No. 237.] Saturday, October 14, 1710.

In nova fert animus mutatos dicere formas


Of bodies chang'd to various forms I sing. Dryden.

From my own Apartment, October 13. COMING home last night before my usual hour, I took a book into my hand, in order to


divert myself with it until bed-time. Milton | ness in all the parts of her behaviour. She chanced to be my author, whose admirable seemed to look upon man as an obscene creapoem of Paradise Lost' serves at once to fill ture, with a certain scorn and fear of him. In the mind with pleasing ideas, and with good the height of her airs I touched her gently with thoughts, and was therefore the most proper my wand, when, to my unspeakable surprise, book for my purpose. I was amusing myself she fell in such a manner as made me blush in with that beautiful passage in which the poet my sleep. As I was hasting away from this represents Eve sleeping by Adam's side, with undisguised prude, I saw a lady in earnest the devil sitting at her ear, and inspiring evil discourse with another, and overheard her say, thoughts, under the shape of a toad. Ithuriel, with some vehemence, 'Never tell me of him, one of the guardian angels of the place, walk- for I am resolved to die a virgin!' I had a ing his nightly rounds, saw the great enemy of curiosity to try her; but, as soon as I laid my mankind hid in this loathsome animal, which wand upon her head, she immediately fell in he touched with his spear. This spear being labour. My eyes were diverted from her by a of a celestial temper, had such a secret virtue man and his wife, who walked near me hand in it, that whatever it was applied to, imme- in hand after a very loving manner. I gave diately flung off all disguise, and appeared in each of them a gentle tap, and the next instant its natural figure. I am afraid the reader will saw the woman in breeches, and the man with not pardon me, if I content myself with ex- a fan in his hand. It wou'd be tedious to deplaining the passage in prose, without giving scribe the long series of metamorphoses that I it in the author's own inimitable words: entertained myself with in my night's adventure, of whigs disguised in tories, and tories in whigs; men in red coats, that denounced terror in their countenances, trembling at the touch of my spear; others in black, with peace in their mouths, but swords in their hands. I could tell stories of noblemen changed into usurers, and magistrates into beadles; of freethinkers into penitents, and reformers into whore-masters. I must not, however, omit the mention of a grave citizen who passed by me with a huge clasped bible under his arm, and a band of a most immoderate breadth; but, upou a touch on the shoulder, he let drop his book, and fell a-picking my pocket.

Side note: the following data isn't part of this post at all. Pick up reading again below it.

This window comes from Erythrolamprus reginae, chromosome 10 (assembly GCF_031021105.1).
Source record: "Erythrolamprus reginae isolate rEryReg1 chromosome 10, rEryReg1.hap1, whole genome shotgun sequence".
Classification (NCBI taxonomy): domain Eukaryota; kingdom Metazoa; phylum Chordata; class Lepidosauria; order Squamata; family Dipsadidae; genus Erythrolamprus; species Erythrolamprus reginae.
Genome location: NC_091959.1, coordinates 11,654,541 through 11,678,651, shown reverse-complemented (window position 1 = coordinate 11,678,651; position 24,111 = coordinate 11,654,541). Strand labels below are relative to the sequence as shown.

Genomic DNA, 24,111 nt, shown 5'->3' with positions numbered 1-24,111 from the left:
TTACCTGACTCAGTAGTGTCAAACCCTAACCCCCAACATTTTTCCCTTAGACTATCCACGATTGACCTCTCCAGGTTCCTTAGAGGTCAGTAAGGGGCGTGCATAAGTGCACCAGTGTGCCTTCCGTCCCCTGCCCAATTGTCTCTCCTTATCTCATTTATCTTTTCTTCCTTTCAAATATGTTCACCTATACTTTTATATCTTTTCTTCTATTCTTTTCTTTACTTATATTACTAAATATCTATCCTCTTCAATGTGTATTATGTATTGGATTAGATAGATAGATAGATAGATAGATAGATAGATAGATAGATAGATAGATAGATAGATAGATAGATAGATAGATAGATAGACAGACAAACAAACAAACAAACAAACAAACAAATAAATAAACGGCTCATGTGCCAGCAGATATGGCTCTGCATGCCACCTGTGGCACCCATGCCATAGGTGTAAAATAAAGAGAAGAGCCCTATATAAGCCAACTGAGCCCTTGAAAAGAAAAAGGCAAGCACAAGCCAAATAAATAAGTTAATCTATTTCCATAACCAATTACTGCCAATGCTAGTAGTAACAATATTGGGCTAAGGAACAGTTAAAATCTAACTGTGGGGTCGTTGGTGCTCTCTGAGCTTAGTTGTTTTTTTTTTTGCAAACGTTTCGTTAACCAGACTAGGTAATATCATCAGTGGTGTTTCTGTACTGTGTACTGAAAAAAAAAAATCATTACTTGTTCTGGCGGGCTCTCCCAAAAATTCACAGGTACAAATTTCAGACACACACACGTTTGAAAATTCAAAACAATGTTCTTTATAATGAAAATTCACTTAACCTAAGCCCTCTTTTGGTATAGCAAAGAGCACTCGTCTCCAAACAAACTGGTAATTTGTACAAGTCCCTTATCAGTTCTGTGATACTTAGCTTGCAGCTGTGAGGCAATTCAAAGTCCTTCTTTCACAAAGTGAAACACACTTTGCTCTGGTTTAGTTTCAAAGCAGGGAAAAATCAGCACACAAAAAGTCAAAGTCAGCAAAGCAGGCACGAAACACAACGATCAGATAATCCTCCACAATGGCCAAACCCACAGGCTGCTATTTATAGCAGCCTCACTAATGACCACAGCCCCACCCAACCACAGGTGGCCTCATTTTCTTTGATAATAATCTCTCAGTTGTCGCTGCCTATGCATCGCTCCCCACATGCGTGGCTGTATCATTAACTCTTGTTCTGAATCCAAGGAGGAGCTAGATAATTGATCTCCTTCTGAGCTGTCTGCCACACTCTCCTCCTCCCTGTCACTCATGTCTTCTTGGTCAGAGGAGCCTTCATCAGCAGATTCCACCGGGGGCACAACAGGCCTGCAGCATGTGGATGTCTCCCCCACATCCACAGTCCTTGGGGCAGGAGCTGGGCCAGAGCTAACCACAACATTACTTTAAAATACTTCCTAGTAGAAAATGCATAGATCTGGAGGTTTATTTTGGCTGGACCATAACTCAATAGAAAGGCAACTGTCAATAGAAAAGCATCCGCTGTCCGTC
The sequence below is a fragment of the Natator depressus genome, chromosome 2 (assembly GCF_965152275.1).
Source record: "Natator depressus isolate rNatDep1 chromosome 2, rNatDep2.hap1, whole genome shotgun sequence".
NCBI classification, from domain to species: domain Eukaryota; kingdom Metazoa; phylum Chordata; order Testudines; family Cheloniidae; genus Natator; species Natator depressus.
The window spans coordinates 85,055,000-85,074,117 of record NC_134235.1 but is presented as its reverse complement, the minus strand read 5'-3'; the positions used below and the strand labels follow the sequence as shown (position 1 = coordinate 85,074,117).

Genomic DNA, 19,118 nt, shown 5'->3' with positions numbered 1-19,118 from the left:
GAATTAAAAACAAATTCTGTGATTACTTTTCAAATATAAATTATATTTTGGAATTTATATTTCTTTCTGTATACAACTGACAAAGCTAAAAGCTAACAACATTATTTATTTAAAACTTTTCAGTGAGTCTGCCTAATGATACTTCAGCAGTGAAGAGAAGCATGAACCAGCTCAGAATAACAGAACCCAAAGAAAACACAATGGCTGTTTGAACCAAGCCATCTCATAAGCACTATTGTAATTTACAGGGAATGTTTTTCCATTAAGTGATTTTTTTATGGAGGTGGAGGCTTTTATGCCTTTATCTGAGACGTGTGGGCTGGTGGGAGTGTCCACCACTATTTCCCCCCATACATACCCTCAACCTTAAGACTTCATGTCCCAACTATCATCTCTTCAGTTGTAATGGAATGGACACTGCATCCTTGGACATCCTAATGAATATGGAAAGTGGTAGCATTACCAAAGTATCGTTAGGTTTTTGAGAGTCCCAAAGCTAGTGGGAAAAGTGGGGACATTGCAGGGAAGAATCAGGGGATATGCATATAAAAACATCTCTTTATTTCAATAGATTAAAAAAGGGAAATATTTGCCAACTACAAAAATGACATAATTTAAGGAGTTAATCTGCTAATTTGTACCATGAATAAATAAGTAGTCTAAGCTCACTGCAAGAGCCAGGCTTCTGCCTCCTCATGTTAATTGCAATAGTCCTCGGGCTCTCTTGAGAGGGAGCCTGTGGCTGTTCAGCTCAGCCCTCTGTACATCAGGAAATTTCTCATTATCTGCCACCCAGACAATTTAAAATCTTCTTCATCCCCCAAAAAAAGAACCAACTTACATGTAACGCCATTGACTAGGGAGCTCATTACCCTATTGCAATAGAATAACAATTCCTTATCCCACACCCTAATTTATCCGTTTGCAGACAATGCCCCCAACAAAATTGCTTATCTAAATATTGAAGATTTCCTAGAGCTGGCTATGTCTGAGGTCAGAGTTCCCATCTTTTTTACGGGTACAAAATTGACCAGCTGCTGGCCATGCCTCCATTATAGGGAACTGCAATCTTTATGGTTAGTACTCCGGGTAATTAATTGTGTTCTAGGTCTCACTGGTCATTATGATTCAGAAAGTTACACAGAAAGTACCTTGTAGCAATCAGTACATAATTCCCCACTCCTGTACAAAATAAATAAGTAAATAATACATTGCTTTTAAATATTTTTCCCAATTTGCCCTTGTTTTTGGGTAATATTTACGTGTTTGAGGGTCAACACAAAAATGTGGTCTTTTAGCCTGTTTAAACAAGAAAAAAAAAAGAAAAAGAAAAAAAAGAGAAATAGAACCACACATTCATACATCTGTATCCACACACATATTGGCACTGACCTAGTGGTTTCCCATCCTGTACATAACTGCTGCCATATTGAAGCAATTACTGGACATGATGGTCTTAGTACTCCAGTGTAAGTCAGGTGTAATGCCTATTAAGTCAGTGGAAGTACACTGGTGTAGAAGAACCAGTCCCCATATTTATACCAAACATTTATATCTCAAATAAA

In the general I observed, that those who appeared good, often disappointed my expectations; but that, on the contrary, those who appeared very bad, still grew worse upon the experiment; as the toad in Milton, which one would have thought the most deformed part of the creation, at Ithuriel's stroke became more deformed, and started up into a devil.

Among all the persons that I touched, there was but one who stood the test of my wand; and, after many repetitions of the stroke, stuck to his form, and remained steady and fixed in his first appearance. This was a young man, who boasted of foul distempers, wild debauches, insults upon holy men, aud affronts to religion.

On he led his radiant files,
Dazzling the morn. These to the bower direct,
In search of whom they sought. Him there they found,
Squat like a toad, close at the ear of Eve;
Essaying by his devilish art to reach

The organs of her fancy, and with them forge
Illusions as he list, phantasmns and dreams;
Or it, inspiring venom, he might taiut

The animal spirits (that from pure blood arise
Like gentle breaths from rivers pure,) thence raise
At least distemper'd, discontented thoughts,
Vain hopes, vain aims, inordinate desires,
Blown up with high conceits, engendering pride.
Him, thus intent, Ithuriel with his spear
Tonch'd lightly; for uro falsehood can endure
Tonch of celestial temper, but returns
Of force to his own likeness. Up he starts
Discover'd and surpris'd. As when a spark